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Surety Bond FAQs

December 3, 2021

Frequently Asked Questions about Surety Bonds are Answered Below:


What is a Surety Bond?


A surety bond is a three party guarantee between a Principal (the party making the guarantee) the Obligee (party receiving the guarantee) and a Surety (the third party bond company backing the Principal’s guarantee). 


A Surety Bond Guarantee - This shows the three way relationship between a Surety, Obligee and Principal on a Surety bond.


Type of Surety Bonds

Surety Bonds fall into three major categories and several sub categories. These include Contract Surety Bonds,  Commercial Surety Bonds, and Fidelity Bonds.


Types of Surety Bonds - This is a chart showing Contract Surtety Bonds, Commercial Surety Bonds and those that fall in between. A light blue background with papers at the bottom.


Contract Bonds


Contract Bonds guarantee contracts. Usually these are construction contracts but also include service contracts such as Janitorial Bonds, Security Contracts, etc.


Contract Bonds include Bid Bonds, Performance Bonds, Payment Bonds, Maintenance Bonds, Supply Bonds, and Developer Bonds. However, Developer Bonds can also be considered Commercial Surety.


Contract Bonds are mandated on all Federal projects over $150,000 through the Federal Miller Act. Most states and municipalities have enacted similar requirements when public funds are involved. Private Owners and General Contractors also frequently require these bonds as a way to manage their project risk.


Commercial Bonds


Commercial Surety Bonds are the second major category of Surety Bonds. Commercial Surety Bonds encompasses many sub categories. These include License and Permit Bonds, Court Bonds, Public Official Bonds and Miscellaneous Bonds.


Fidelity Bonds

Fidelity are the third major category of Surety Bonds. Fidelity Bonds include Erisa Bonds, Financial Instituion Bonds and Employee Dishonesty Bonds.


How Do Surety Bonds Differ From Insurance?


Despite what you may think or read, Surety bonds are not insurance. In fact they are quite different products. 


Surety is a credit product. It is more closely related to banking than insurance. A company or individual must qualify financially to get a Surety bond. Additionally, they must agree to reimburse a Surety bond company if a loss occurs under the indemnity agreement.


Surety also assumes no losses and is priced accordingly. Surety Bonds would be unaffordable if they were priced like insurance policies. 


Alternatively, property and casualty insurance is not based on financial underwriting. It is offered and priced according to a company’s industry, the expected losses for that industry, and the company’s own loss history. Insurance pricing includes a certain amount of expected losses.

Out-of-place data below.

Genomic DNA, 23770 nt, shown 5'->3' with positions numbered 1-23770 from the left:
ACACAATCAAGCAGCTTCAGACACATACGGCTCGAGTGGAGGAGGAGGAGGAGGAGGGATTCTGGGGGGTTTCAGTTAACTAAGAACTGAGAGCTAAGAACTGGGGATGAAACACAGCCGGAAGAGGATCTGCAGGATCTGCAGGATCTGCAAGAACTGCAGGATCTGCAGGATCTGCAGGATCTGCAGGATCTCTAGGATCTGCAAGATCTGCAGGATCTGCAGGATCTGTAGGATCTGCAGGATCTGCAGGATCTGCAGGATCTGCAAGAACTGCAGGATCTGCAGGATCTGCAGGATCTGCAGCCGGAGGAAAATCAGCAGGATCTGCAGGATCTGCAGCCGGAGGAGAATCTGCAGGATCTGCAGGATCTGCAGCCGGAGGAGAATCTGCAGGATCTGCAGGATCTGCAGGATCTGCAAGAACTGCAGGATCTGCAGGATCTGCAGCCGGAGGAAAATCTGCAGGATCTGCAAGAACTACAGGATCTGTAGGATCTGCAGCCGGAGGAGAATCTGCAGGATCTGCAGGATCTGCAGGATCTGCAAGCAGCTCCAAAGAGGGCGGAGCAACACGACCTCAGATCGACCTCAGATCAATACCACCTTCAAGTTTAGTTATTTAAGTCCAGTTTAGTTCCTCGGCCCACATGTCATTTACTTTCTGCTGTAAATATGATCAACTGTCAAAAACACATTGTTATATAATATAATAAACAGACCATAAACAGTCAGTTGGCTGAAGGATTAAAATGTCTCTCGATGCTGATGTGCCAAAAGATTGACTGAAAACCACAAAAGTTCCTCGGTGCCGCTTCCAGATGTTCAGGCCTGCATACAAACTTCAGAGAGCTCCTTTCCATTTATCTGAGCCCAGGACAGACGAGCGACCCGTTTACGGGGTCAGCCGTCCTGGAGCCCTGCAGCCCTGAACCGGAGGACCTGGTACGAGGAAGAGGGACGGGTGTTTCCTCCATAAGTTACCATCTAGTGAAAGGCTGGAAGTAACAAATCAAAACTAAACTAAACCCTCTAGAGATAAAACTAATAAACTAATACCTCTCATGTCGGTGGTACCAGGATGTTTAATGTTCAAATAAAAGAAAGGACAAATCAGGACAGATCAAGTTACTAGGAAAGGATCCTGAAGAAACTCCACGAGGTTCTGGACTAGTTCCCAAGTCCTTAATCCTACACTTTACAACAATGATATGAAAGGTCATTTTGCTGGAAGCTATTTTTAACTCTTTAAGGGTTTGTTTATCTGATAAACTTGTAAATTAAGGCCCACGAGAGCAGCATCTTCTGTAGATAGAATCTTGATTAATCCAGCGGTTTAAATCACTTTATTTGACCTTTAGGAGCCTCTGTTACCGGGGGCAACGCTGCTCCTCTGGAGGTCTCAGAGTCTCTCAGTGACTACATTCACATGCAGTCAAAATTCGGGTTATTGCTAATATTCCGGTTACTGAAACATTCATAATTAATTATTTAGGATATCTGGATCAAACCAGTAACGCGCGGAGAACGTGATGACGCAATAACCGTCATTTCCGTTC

If a loss does occur, a company or individual is usually only financially responsible up to a deductible and coinsurance.


It is easy to understand why there is confusion. Property Casualty insurance companies are often the same companies that write surety bonds. Both products are regulated by the Department of Insurance and the same licensing is required to sell both.


However, few insurance professionals truly understand surety bonding and vice versa. Surety Bonds are not insurance and should not be treated as such by any party.


How Do You Get a Surety Bond?


It really depends on the type of obligation and the size of the Surety bond. Many bonds can now be issued instantly with a simple personal credit check.


Larger surety bonds and Bond programs require full underwriting. This includes collecting both company and individual financial statements, applications, resumes, job schedules and other underwriting information. Contract Bond underwriters look at Character, Credit, and Capacity. You can read more about that here.


Can I Get a Bond With Bad Credit, Bankruptcy, Judgements or Liens?


Generally surety bonds are obtainable even with bad credit or other credit blemishes. In instances where an individual or company has strong financial resources, and a history of success, it may be very easy to obtain  a Surety bond.


In other situations, it may require the use of a specialty surety bond company or the use of Surety tools such as The SBA Surety Bond Guarantee Program, funds control, and/or collateral.


Generally the most difficult situations involve tax liens. The U.S. Government will take priority over other creditors so tax liens will usually need to be paid or full collateral will likely be required to get a Surety bond.